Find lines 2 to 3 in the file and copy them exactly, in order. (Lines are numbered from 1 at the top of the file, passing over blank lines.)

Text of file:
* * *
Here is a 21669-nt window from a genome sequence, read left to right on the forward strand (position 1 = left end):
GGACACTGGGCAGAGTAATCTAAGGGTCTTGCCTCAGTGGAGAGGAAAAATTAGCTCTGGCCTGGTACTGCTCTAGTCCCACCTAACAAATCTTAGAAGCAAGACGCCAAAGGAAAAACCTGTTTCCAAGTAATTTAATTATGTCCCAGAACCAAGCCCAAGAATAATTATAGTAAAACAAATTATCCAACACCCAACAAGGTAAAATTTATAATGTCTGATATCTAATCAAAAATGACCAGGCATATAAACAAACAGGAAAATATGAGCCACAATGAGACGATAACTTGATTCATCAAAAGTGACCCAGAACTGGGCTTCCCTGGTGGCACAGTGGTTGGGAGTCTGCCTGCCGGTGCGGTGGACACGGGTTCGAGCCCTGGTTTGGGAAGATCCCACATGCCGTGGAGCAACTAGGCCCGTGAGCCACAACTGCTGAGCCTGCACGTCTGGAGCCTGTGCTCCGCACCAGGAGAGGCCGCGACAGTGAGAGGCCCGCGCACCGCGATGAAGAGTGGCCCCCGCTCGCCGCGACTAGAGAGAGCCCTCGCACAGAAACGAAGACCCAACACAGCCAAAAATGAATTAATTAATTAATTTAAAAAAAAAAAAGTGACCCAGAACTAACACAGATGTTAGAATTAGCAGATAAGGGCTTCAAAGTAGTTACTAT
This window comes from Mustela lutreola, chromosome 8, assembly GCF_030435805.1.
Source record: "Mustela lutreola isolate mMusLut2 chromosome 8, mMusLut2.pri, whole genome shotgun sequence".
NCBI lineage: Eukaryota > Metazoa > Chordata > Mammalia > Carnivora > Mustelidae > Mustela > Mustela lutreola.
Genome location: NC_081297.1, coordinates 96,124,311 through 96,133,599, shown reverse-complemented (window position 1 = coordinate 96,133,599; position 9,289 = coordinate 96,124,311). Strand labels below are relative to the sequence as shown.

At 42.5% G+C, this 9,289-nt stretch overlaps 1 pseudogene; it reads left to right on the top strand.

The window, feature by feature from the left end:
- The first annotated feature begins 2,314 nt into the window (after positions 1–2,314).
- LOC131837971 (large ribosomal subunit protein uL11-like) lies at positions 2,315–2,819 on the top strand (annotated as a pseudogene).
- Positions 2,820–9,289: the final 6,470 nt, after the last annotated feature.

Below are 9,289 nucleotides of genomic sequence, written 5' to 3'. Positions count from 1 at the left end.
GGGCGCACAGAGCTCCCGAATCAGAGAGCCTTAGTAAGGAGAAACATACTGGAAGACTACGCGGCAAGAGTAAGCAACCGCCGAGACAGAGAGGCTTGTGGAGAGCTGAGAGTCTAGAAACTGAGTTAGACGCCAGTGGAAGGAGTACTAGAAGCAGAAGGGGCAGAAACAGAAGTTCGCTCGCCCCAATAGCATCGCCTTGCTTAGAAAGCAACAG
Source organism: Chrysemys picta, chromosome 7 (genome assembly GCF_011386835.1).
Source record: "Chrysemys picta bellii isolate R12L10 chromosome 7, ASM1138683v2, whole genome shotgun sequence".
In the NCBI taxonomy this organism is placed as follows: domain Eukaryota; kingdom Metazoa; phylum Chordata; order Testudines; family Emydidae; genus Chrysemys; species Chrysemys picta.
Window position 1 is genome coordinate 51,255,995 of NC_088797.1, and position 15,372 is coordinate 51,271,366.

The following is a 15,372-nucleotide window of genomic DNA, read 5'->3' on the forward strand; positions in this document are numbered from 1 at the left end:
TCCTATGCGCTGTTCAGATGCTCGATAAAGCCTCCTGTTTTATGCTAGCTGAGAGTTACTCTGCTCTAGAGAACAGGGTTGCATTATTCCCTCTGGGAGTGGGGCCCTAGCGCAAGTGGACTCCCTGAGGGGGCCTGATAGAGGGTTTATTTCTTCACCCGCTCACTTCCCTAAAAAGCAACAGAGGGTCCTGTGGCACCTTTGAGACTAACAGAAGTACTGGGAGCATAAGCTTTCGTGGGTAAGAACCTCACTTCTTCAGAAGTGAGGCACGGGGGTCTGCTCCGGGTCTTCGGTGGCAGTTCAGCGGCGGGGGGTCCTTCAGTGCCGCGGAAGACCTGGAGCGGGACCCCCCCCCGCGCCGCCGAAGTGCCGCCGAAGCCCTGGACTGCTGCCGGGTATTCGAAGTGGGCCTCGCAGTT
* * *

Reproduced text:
GGACACTGGGCAGAGTAATCTAAGGGTCTTGCCTCAGTGGAGAGGAAAAATTAGCTCTGGCCTGGTACTGCTCTAGTCCCACCTAACAAATCTTAGAAGCAAGACGCCAAAGGAAAAACCTGTTTCCAAGTAATTTAATTATGTCCCAGAACCAAGCCCAAGAATAATTATAGTAAAACAAATTATCCAACACCCAACAAGGTAAAATTTATAATGTCTGATATCTAATCAAAAATGACCAGGCATATAAACAAACAGGAAAATATGAGCCACAATGAGACGATAACTTGATTCATCAAAAGTGACCCAGAACTGGGCTTCCCTGGTGGCACAGTGGTTGGGAGTCTGCCTGCCGGTGCGGTGGACACGGGTTCGAGCCCTGGTTTGGGAAGATCCCACATGCCGTGGAGCAACTAGGCCCGTGAGCCACAACTGCTGAGCCTGCACGTCTGGAGCCTGTGCTCCGCACCAGGAGAGGCCGCGACAGTGAGAGGCCCGCGCACCGCGATGAAGAGTGGCCCCCGCTCGCCGCGACTAGAGAGAGCCCTCGCACAGAAACGAAGACCCAACACAGCCAAAAATGAATTAATTAATTAATTTAAAAAAAAAAAAGTGACCCAGAACTAACACAGATGTTAGAATTAGCAGATAAGGGCTTCAAAGTAGTTACTAT
This window comes from Mustela lutreola, chromosome 8, assembly GCF_030435805.1.